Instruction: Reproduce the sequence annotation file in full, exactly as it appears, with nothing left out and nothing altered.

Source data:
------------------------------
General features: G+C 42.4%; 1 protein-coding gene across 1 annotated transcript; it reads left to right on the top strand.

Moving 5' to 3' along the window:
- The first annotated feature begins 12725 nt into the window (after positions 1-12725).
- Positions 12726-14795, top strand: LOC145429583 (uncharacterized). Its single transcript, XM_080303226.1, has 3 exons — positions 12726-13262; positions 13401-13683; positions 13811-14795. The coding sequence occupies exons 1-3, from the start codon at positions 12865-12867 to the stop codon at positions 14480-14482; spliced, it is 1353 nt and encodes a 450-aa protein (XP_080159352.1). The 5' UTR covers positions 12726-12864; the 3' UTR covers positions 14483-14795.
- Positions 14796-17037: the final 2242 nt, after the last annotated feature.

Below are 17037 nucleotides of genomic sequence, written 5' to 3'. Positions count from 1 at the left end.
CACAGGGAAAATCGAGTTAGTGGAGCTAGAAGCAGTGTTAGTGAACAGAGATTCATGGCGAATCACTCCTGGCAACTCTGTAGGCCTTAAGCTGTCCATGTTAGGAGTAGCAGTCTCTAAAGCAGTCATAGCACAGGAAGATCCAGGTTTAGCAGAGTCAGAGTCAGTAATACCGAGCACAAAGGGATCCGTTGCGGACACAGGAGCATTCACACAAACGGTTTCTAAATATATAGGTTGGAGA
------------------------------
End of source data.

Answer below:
General features: G+C 42.4%; 1 protein-coding gene across 1 annotated transcript; it reads left to right on the top strand.

Moving 5' to 3' along the window:
- The first annotated feature begins 12725 nt into the window (after positions 1-12725).
- Positions 12726-14795, top strand: LOC145429583 (uncharacterized). Its single transcript, XM_080303226.1, has 3 exons — positions 12726-13262; positions 13401-13683; positions 13811-14795. The coding sequence occupies exons 1-3, from the start codon at positions 12865-12867 to the stop codon at positions 14480-14482; spliced, it is 1353 nt and encodes a 450-aa protein (XP_080159352.1). The 5' UTR covers positions 12726-12864; the 3' UTR covers positions 14483-14795.
- Positions 14796-17037: the final 2242 nt, after the last annotated feature.

Below are 17037 nucleotides of genomic sequence, written 5' to 3'. Positions count from 1 at the left end.
CACAGGGAAAATCGAGTTAGTGGAGCTAGAAGCAGTGTTAGTGAACAGAGATTCATGGCGAATCACTCCTGGCAACTCTGTAGGCCTTAAGCTGTCCATGTTAGGAGTAGCAGTCTCTAAAGCAGTCATAGCACAGGAAGATCCAGGTTTAGCAGAGTCAGAGTCAGTAATACCGAGCACAAAGGGATCCGTTGCGGACACAGGAGCATTCACACAAACGGTTTCTAAATATATAGGTTGGAGA